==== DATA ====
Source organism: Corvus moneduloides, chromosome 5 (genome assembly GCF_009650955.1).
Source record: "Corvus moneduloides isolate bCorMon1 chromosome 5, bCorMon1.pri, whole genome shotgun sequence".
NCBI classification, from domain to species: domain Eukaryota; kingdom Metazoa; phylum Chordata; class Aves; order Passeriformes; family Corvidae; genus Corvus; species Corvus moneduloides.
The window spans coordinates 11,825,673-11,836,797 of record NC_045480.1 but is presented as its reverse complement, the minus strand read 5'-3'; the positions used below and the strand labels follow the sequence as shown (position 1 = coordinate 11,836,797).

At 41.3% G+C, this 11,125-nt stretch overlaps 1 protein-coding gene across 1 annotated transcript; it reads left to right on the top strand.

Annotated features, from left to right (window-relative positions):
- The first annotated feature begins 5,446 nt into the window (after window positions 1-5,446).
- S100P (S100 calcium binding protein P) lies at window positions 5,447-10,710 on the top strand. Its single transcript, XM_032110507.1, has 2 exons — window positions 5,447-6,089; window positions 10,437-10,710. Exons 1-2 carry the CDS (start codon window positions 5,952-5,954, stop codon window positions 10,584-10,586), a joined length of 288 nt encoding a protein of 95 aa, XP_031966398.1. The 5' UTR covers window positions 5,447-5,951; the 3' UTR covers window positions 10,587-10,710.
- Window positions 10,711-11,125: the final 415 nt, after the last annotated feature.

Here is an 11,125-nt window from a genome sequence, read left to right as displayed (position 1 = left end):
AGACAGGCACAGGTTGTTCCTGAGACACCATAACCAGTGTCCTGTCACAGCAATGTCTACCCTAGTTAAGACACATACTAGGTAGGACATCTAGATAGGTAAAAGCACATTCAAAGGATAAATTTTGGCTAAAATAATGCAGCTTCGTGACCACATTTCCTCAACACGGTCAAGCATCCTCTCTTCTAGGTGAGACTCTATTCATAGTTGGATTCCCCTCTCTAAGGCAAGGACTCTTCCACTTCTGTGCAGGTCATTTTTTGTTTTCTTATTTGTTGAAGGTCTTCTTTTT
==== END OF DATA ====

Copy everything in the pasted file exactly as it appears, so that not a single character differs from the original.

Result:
Source organism: Corvus moneduloides, chromosome 5 (genome assembly GCF_009650955.1).
Source record: "Corvus moneduloides isolate bCorMon1 chromosome 5, bCorMon1.pri, whole genome shotgun sequence".
NCBI classification, from domain to species: domain Eukaryota; kingdom Metazoa; phylum Chordata; class Aves; order Passeriformes; family Corvidae; genus Corvus; species Corvus moneduloides.
The window spans coordinates 11,825,673-11,836,797 of record NC_045480.1 but is presented as its reverse complement, the minus strand read 5'-3'; the positions used below and the strand labels follow the sequence as shown (position 1 = coordinate 11,836,797).

At 41.3% G+C, this 11,125-nt stretch overlaps 1 protein-coding gene across 1 annotated transcript; it reads left to right on the top strand.

Annotated features, from left to right (window-relative positions):
- The first annotated feature begins 5,446 nt into the window (after window positions 1-5,446).
- S100P (S100 calcium binding protein P) lies at window positions 5,447-10,710 on the top strand. Its single transcript, XM_032110507.1, has 2 exons — window positions 5,447-6,089; window positions 10,437-10,710. Exons 1-2 carry the CDS (start codon window positions 5,952-5,954, stop codon window positions 10,584-10,586), a joined length of 288 nt encoding a protein of 95 aa, XP_031966398.1. The 5' UTR covers window positions 5,447-5,951; the 3' UTR covers window positions 10,587-10,710.
- Window positions 10,711-11,125: the final 415 nt, after the last annotated feature.

Here is an 11,125-nt window from a genome sequence, read left to right as displayed (position 1 = left end):
AGACAGGCACAGGTTGTTCCTGAGACACCATAACCAGTGTCCTGTCACAGCAATGTCTACCCTAGTTAAGACACATACTAGGTAGGACATCTAGATAGGTAAAAGCACATTCAAAGGATAAATTTTGGCTAAAATAATGCAGCTTCGTGACCACATTTCCTCAACACGGTCAAGCATCCTCTCTTCTAGGTGAGACTCTATTCATAGTTGGATTCCCCTCTCTAAGGCAAGGACTCTTCCACTTCTGTGCAGGTCATTTTTTGTTTTCTTATTTGTTGAAGGTCTTCTTTTT